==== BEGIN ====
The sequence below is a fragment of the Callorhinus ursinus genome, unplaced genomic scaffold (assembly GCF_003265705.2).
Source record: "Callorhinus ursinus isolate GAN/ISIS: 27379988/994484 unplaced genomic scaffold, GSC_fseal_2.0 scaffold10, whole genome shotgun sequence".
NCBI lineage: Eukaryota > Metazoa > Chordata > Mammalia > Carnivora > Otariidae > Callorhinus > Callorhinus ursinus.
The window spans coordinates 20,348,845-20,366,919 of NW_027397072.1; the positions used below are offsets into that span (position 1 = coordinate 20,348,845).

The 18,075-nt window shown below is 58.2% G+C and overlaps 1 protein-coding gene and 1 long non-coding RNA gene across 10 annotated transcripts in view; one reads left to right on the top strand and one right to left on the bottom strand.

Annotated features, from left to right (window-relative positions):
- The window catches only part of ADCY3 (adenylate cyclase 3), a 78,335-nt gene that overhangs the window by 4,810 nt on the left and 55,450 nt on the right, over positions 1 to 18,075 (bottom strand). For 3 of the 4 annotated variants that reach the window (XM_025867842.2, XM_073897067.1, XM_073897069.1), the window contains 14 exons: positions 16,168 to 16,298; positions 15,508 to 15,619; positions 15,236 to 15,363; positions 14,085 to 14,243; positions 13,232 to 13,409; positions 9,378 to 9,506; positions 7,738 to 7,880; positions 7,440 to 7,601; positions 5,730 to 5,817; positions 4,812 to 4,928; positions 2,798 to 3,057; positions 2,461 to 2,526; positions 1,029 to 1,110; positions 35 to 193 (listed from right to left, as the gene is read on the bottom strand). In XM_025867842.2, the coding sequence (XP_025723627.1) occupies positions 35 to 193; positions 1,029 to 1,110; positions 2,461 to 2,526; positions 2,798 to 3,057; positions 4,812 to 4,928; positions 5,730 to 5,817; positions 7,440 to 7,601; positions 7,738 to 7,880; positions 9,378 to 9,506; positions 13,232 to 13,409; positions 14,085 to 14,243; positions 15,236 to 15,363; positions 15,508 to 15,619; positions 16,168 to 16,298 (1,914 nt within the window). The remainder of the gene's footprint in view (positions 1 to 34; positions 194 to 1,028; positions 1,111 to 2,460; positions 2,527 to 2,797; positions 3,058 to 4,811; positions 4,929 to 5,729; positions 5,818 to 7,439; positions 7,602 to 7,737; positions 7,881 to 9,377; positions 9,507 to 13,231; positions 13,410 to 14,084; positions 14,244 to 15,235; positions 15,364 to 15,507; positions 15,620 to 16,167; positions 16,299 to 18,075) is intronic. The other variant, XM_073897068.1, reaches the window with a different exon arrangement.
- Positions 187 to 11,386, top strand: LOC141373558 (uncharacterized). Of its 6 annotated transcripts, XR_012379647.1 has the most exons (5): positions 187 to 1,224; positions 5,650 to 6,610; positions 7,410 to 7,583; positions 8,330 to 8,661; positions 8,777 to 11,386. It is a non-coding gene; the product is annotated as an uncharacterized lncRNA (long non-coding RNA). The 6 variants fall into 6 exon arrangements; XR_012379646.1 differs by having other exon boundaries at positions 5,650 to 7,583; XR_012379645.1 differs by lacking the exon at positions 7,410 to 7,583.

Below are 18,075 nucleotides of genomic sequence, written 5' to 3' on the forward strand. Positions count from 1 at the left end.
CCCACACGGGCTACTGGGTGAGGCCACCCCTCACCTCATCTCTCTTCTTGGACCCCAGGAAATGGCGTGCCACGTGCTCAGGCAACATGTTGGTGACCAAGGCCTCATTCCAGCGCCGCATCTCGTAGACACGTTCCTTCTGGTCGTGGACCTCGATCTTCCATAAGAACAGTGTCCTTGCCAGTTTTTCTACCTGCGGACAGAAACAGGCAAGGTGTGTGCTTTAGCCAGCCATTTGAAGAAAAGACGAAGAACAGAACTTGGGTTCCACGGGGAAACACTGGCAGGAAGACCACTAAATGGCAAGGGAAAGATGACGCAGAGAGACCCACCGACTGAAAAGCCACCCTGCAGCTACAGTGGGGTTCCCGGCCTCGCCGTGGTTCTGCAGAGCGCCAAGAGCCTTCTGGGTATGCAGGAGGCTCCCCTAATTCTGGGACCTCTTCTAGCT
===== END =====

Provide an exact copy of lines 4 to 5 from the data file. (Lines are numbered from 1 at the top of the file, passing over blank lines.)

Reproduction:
The window spans coordinates 20,348,845-20,366,919 of NW_027397072.1; the positions used below are offsets into that span (position 1 = coordinate 20,348,845).

The 18,075-nt window shown below is 58.2% G+C and overlaps 1 protein-coding gene and 1 long non-coding RNA gene across 10 annotated transcripts in view; one reads left to right on the top strand and one right to left on the bottom strand.